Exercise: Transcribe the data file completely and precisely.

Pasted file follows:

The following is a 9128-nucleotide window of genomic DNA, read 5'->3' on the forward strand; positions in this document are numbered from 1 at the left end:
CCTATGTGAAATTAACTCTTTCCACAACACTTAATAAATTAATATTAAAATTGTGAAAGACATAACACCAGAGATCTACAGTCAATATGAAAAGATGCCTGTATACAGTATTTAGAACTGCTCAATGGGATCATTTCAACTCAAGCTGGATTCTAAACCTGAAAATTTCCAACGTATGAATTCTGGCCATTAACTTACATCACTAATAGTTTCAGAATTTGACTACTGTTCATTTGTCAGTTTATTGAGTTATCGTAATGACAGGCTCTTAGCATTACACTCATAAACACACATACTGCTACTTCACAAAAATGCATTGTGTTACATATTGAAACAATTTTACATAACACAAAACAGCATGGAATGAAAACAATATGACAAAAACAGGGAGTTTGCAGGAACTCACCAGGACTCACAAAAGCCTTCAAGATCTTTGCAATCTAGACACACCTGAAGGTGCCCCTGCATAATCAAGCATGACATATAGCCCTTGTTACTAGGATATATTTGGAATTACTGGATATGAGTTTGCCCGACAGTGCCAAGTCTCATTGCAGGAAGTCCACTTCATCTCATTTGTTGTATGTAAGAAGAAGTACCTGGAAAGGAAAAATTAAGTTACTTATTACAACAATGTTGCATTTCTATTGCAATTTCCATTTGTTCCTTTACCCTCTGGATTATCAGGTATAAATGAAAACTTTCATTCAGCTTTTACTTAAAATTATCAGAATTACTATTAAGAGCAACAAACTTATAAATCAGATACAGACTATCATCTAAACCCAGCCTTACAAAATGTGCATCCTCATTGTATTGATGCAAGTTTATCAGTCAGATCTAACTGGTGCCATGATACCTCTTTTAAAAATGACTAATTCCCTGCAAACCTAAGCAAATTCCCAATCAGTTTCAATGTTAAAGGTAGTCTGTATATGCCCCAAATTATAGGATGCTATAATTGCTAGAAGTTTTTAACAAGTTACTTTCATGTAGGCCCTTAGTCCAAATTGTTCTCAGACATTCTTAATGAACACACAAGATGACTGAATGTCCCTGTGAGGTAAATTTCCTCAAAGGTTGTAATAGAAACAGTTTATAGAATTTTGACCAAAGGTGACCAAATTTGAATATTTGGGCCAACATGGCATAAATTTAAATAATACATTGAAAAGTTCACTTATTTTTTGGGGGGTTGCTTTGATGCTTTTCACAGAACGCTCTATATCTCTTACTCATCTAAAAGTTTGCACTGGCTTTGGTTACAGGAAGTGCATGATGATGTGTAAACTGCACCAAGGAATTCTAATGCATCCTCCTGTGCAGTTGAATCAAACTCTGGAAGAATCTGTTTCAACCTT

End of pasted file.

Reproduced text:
The following is a 9128-nucleotide window of genomic DNA, read 5'->3' on the forward strand; positions in this document are numbered from 1 at the left end:
CCTATGTGAAATTAACTCTTTCCACAACACTTAATAAATTAATATTAAAATTGTGAAAGACATAACACCAGAGATCTACAGTCAATATGAAAAGATGCCTGTATACAGTATTTAGAACTGCTCAATGGGATCATTTCAACTCAAGCTGGATTCTAAACCTGAAAATTTCCAACGTATGAATTCTGGCCATTAACTTACATCACTAATAGTTTCAGAATTTGACTACTGTTCATTTGTCAGTTTATTGAGTTATCGTAATGACAGGCTCTTAGCATTACACTCATAAACACACATACTGCTACTTCACAAAAATGCATTGTGTTACATATTGAAACAATTTTACATAACACAAAACAGCATGGAATGAAAACAATATGACAAAAACAGGGAGTTTGCAGGAACTCACCAGGACTCACAAAAGCCTTCAAGATCTTTGCAATCTAGACACACCTGAAGGTGCCCCTGCATAATCAAGCATGACATATAGCCCTTGTTACTAGGATATATTTGGAATTACTGGATATGAGTTTGCCCGACAGTGCCAAGTCTCATTGCAGGAAGTCCACTTCATCTCATTTGTTGTATGTAAGAAGAAGTACCTGGAAAGGAAAAATTAAGTTACTTATTACAACAATGTTGCATTTCTATTGCAATTTCCATTTGTTCCTTTACCCTCTGGATTATCAGGTATAAATGAAAACTTTCATTCAGCTTTTACTTAAAATTATCAGAATTACTATTAAGAGCAACAAACTTATAAATCAGATACAGACTATCATCTAAACCCAGCCTTACAAAATGTGCATCCTCATTGTATTGATGCAAGTTTATCAGTCAGATCTAACTGGTGCCATGATACCTCTTTTAAAAATGACTAATTCCCTGCAAACCTAAGCAAATTCCCAATCAGTTTCAATGTTAAAGGTAGTCTGTATATGCCCCAAATTATAGGATGCTATAATTGCTAGAAGTTTTTAACAAGTTACTTTCATGTAGGCCCTTAGTCCAAATTGTTCTCAGACATTCTTAATGAACACACAAGATGACTGAATGTCCCTGTGAGGTAAATTTCCTCAAAGGTTGTAATAGAAACAGTTTATAGAATTTTGACCAAAGGTGACCAAATTTGAATATTTGGGCCAACATGGCATAAATTTAAATAATACATTGAAAAGTTCACTTATTTTTTGGGGGGTTGCTTTGATGCTTTTCACAGAACGCTCTATATCTCTTACTCATCTAAAAGTTTGCACTGGCTTTGGTTACAGGAAGTGCATGATGATGTGTAAACTGCACCAAGGAATTCTAATGCATCCTCCTGTGCAGTTGAATCAAACTCTGGAAGAATCTGTTTCAACCTT